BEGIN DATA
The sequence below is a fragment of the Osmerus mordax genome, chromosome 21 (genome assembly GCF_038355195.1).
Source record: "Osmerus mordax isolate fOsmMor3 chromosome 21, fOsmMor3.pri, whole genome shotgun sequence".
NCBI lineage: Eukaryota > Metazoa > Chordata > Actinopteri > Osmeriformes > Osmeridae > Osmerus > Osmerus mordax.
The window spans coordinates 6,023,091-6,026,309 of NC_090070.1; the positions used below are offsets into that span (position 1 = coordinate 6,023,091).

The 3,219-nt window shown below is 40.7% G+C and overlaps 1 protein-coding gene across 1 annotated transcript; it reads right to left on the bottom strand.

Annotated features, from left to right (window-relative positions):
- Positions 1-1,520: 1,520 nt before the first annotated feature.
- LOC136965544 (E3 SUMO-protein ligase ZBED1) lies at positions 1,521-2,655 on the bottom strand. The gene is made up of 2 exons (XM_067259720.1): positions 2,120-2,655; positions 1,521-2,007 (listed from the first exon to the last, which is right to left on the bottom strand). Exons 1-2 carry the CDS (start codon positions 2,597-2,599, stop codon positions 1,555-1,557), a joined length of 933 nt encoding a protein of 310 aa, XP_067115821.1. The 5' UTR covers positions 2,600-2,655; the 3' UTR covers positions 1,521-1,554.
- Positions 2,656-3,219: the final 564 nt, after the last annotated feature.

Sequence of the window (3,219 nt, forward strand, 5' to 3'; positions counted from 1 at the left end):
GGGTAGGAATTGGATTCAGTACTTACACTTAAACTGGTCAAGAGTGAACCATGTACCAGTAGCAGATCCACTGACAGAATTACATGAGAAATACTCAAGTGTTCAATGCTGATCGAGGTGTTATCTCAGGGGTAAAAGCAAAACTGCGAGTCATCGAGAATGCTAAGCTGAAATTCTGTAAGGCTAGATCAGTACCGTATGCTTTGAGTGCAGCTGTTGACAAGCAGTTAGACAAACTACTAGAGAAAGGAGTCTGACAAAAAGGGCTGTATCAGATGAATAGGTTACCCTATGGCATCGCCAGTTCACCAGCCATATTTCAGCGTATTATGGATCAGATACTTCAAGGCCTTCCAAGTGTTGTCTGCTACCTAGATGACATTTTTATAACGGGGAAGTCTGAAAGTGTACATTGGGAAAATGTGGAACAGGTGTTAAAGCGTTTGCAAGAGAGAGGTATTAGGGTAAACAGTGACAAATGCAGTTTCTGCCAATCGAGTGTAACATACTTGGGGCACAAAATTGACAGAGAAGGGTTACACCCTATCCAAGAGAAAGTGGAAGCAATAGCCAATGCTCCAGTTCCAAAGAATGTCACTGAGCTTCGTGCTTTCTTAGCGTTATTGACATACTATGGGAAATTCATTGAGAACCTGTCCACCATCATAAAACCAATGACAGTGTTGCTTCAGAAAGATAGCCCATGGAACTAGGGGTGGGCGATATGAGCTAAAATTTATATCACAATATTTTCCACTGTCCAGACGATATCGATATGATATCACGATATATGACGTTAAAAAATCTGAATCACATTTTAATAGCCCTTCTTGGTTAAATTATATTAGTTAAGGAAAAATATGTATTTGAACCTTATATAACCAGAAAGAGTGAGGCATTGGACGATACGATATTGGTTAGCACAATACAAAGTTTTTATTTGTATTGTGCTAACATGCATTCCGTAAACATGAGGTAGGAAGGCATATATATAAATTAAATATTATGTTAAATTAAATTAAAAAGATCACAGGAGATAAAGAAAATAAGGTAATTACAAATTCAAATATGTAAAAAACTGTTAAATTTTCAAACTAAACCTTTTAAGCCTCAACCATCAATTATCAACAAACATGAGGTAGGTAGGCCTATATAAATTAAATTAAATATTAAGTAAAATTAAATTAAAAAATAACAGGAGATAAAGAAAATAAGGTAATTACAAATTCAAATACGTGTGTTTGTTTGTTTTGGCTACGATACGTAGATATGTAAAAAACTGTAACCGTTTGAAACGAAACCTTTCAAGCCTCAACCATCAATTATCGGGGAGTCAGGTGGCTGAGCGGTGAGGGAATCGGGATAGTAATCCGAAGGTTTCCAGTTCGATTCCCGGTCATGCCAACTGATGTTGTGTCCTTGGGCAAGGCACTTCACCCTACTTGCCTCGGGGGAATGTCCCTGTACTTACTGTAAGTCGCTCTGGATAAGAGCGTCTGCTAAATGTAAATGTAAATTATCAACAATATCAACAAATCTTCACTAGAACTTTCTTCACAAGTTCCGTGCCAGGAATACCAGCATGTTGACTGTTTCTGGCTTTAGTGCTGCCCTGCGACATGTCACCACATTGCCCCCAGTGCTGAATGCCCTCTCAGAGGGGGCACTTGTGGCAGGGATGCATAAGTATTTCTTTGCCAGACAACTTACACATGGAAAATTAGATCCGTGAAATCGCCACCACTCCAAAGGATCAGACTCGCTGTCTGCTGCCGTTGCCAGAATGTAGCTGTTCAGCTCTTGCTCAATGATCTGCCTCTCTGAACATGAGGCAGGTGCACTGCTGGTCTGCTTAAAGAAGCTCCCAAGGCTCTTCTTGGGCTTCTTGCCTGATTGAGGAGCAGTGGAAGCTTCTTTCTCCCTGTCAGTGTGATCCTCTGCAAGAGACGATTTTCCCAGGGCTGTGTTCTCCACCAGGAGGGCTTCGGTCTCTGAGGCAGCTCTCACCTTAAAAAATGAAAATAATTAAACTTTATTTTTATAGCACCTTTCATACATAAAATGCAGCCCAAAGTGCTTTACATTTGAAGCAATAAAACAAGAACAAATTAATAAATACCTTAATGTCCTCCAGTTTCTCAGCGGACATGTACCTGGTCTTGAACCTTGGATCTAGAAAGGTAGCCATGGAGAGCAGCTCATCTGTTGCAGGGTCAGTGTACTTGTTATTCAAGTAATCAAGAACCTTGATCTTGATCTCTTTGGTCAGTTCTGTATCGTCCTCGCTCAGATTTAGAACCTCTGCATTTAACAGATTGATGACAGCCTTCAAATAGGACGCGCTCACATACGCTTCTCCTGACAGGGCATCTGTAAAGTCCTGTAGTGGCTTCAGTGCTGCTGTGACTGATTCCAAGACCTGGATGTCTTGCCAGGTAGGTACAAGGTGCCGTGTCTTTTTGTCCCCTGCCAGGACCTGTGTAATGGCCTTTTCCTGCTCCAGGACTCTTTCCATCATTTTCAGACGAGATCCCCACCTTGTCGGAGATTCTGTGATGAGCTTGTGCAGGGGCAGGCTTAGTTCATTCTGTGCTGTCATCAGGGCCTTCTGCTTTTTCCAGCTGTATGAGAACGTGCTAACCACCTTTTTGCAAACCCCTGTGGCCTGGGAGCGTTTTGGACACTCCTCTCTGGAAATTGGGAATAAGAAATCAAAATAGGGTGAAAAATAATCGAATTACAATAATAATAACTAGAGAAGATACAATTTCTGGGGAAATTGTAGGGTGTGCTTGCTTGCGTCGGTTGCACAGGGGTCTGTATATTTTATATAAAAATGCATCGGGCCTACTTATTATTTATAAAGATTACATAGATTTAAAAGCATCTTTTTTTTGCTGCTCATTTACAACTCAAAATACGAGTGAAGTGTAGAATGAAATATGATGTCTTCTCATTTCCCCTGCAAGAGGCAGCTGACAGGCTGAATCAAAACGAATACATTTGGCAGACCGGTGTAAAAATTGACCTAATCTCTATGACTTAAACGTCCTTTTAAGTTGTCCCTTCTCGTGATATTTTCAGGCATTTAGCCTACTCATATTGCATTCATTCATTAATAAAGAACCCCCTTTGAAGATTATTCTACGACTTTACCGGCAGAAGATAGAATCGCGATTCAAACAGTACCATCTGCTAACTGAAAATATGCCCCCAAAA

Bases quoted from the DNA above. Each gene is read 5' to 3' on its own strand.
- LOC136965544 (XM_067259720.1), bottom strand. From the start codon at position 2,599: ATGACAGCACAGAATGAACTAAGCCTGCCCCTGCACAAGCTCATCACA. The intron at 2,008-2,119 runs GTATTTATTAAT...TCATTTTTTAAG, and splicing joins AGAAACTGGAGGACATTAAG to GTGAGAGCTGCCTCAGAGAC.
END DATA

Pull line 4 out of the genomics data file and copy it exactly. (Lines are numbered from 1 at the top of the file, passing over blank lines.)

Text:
The window spans coordinates 6,023,091-6,026,309 of NC_090070.1; the positions used below are offsets into that span (position 1 = coordinate 6,023,091).